GREG NORMAN: Oh, yes, on the first hole, I think it was, 15. So they posted his score. I thought he must have holed his third shot. I didn't realize he had hit it that far down there on his drive.
Q. Is Vijay the kind of player you might think if you're thinking about guys who would win here sometime, he's the guy --
GREG NORMAN: Under these conditions, yeah, because he's extremely long. And when you're that long, you're going into these shots, 6-irons and 8-irons, where some guys are hitting 4-irons and 5-irons. So his length was a big asset here under the wet conditions.
Q. Well, on the putt at 17 it looked like it was right on there, and it broke real sharp at the hole?
GREG NORMAN: It broke hard left. I was playing the putt just right at center, and I watched Bob Tway -- I'm not a watcher of other players, but I watched Bob's putt and Scott was directly on my line, and his ball never even broke. I said, look, the water has got to get off the water somewhere, and I think it's going to the left, and I played inside right, just right of center. And it broke four inches, which I never even -- I would still go and hit the same putt that I did 40 minutes ago.
Q. Greg, have you ever played in the British Open when the conditions were as bad as they were here?
GREG NORMAN: Yeah, where were we at Lytham and St. Anne's, where we stopped playing sometime and finished Monday. In '88. It was horrendous conditions, there. I remember playing in Scotland when I first went in '76 where we had to stop because of wind, it was blowing the tents down and everything. You've got different soil, too, over there. The golf courses are used to a lot of rain and a lot of wind. So it was very unusual for Lytham to be under water as much as it was.
Q. Can you recall when you won here seven years ago, how do the grounds out there now compare to the way they were in '90, say on Saturday, the third round in '90?
GREG NORMAN: I can't remember whether we had lift clean and place. That was the big thing here. If we could have lift clean and place, when they called play on Saturday -- when they called play on Saturday, or before play even started they could have it lift clean and place for everybody. Knowing that the weather was going to be iffy for the next three days. But I can't remember whether we did it 1990 lift clean and place.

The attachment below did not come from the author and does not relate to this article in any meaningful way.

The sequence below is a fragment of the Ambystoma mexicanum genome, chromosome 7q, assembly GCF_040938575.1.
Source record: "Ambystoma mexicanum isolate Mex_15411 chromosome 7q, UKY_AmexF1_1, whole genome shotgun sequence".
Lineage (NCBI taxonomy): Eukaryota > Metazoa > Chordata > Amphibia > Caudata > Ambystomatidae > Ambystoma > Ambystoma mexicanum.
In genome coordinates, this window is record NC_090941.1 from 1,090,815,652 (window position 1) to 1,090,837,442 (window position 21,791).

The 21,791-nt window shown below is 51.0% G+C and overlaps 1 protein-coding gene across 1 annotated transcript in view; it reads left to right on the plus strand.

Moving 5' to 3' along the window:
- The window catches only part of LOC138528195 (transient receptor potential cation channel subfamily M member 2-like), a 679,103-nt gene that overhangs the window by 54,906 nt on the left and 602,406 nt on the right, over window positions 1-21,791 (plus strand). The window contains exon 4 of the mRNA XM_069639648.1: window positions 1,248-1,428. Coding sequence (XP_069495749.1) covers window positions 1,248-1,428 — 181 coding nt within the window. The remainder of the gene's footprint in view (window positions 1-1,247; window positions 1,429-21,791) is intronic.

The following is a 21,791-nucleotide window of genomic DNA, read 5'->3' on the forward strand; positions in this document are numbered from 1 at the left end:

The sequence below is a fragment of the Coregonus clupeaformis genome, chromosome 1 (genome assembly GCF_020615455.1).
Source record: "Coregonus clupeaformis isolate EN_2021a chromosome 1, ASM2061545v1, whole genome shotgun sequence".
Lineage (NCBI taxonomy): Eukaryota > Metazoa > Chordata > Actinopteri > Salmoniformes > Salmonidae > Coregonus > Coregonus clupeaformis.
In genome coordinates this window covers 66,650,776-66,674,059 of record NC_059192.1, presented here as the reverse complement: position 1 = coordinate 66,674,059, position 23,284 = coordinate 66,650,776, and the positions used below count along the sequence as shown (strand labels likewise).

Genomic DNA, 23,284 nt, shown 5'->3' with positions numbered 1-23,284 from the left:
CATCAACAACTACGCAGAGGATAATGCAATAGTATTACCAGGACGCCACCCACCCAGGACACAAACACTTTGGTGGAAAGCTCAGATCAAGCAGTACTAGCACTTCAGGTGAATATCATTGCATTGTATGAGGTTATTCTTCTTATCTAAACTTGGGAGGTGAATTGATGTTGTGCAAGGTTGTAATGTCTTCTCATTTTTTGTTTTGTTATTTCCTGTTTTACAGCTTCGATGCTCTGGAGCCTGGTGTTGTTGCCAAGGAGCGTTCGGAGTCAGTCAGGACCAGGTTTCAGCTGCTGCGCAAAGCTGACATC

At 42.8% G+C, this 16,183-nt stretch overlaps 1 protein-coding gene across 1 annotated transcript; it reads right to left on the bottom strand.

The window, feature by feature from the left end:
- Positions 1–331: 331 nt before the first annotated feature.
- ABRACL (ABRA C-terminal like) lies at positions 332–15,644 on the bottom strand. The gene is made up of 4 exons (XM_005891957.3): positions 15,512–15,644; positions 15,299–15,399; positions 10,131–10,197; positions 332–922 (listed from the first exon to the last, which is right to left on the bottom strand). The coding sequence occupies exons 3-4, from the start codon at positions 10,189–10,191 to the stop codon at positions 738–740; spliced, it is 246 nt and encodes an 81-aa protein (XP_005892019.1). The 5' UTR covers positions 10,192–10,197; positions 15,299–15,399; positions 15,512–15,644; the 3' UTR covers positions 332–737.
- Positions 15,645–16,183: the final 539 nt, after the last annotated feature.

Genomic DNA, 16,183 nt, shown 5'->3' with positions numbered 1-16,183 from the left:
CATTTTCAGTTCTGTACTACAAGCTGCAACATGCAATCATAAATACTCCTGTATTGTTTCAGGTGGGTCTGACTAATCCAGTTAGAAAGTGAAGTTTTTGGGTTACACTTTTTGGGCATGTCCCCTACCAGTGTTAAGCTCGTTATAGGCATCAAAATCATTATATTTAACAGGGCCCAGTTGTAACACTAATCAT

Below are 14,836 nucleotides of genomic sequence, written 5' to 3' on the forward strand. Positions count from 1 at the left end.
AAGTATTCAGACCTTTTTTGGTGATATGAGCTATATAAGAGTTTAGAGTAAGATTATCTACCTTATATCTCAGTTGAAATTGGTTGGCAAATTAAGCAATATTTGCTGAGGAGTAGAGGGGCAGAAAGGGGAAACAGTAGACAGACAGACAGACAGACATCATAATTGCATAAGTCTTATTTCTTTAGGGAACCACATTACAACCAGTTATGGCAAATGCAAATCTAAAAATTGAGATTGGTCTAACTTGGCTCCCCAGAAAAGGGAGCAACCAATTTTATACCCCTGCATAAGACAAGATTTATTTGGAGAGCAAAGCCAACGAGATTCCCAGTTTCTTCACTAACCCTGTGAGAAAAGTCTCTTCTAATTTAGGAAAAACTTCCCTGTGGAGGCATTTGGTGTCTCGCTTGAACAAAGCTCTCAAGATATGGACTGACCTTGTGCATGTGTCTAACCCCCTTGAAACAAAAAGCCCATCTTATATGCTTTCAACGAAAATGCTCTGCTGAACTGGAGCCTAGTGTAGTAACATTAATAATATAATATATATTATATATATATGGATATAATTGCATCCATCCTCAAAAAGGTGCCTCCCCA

Q. We did one year.
GREG NORMAN: We may have done, but the conditions were the same; slop. Hit, slop, hit, slop. You know it's wet when you can see the bull spinning back, and the water is coming up off of it (laughter.)
Q. Well, as a guy who has his own tournament, can you sympathize with Jack and talk to him about the bad breaks he's had in weather, do you think it would be better to move the tournament to a different time slot?
GREG NORMAN: He's moved it around a lot looking for the right weather, I told Pandel Savic and Ross the other day, just leave it where it is. The golfing gods think you're going to move it, fool them, and leave it here and next year it will be good. I do. Nothing you can do about it, just a bad break is a bad break with the weather. But it's unusual for this to be consistent at this time, and I know what I'll be doing next year, I'll be looking at the long range weather forecast the week before I come here, to see what I'm going to bring. I was running out of clothes.
Q. What will you do between now and the U.S. Open, Greg?
GREG NORMAN: I'm going to go to Kemper, if it is still playing after all this rain goes away.